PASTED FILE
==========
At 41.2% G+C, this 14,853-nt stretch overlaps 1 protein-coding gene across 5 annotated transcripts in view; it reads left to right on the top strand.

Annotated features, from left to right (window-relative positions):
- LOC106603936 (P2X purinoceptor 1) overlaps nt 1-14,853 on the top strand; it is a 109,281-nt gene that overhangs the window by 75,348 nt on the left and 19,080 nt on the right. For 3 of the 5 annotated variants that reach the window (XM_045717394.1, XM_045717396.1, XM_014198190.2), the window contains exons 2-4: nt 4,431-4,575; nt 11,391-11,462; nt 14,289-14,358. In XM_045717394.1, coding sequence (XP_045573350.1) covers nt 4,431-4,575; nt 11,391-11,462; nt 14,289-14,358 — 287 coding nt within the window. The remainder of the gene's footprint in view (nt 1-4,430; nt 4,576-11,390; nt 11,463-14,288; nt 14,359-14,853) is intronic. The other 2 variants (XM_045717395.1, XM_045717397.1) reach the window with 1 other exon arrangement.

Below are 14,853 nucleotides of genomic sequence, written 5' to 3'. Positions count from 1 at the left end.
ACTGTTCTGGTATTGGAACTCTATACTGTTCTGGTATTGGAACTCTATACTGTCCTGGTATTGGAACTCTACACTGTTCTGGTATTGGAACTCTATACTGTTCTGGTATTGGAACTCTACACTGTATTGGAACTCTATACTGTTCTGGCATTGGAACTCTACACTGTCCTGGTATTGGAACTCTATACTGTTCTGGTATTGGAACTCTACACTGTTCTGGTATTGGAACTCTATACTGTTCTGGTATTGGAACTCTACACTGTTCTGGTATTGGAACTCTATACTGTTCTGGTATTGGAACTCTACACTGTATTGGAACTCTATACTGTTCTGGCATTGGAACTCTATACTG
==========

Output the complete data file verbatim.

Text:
At 41.2% G+C, this 14,853-nt stretch overlaps 1 protein-coding gene across 5 annotated transcripts in view; it reads left to right on the top strand.

Annotated features, from left to right (window-relative positions):
- LOC106603936 (P2X purinoceptor 1) overlaps nt 1-14,853 on the top strand; it is a 109,281-nt gene that overhangs the window by 75,348 nt on the left and 19,080 nt on the right. For 3 of the 5 annotated variants that reach the window (XM_045717394.1, XM_045717396.1, XM_014198190.2), the window contains exons 2-4: nt 4,431-4,575; nt 11,391-11,462; nt 14,289-14,358. In XM_045717394.1, coding sequence (XP_045573350.1) covers nt 4,431-4,575; nt 11,391-11,462; nt 14,289-14,358 — 287 coding nt within the window. The remainder of the gene's footprint in view (nt 1-4,430; nt 4,576-11,390; nt 11,463-14,288; nt 14,359-14,853) is intronic. The other 2 variants (XM_045717395.1, XM_045717397.1) reach the window with 1 other exon arrangement.

Below are 14,853 nucleotides of genomic sequence, written 5' to 3'. Positions count from 1 at the left end.
ACTGTTCTGGTATTGGAACTCTATACTGTTCTGGTATTGGAACTCTATACTGTCCTGGTATTGGAACTCTACACTGTTCTGGTATTGGAACTCTATACTGTTCTGGTATTGGAACTCTACACTGTATTGGAACTCTATACTGTTCTGGCATTGGAACTCTACACTGTCCTGGTATTGGAACTCTATACTGTTCTGGTATTGGAACTCTACACTGTTCTGGTATTGGAACTCTATACTGTTCTGGTATTGGAACTCTACACTGTTCTGGTATTGGAACTCTATACTGTTCTGGTATTGGAACTCTACACTGTATTGGAACTCTATACTGTTCTGGCATTGGAACTCTATACTG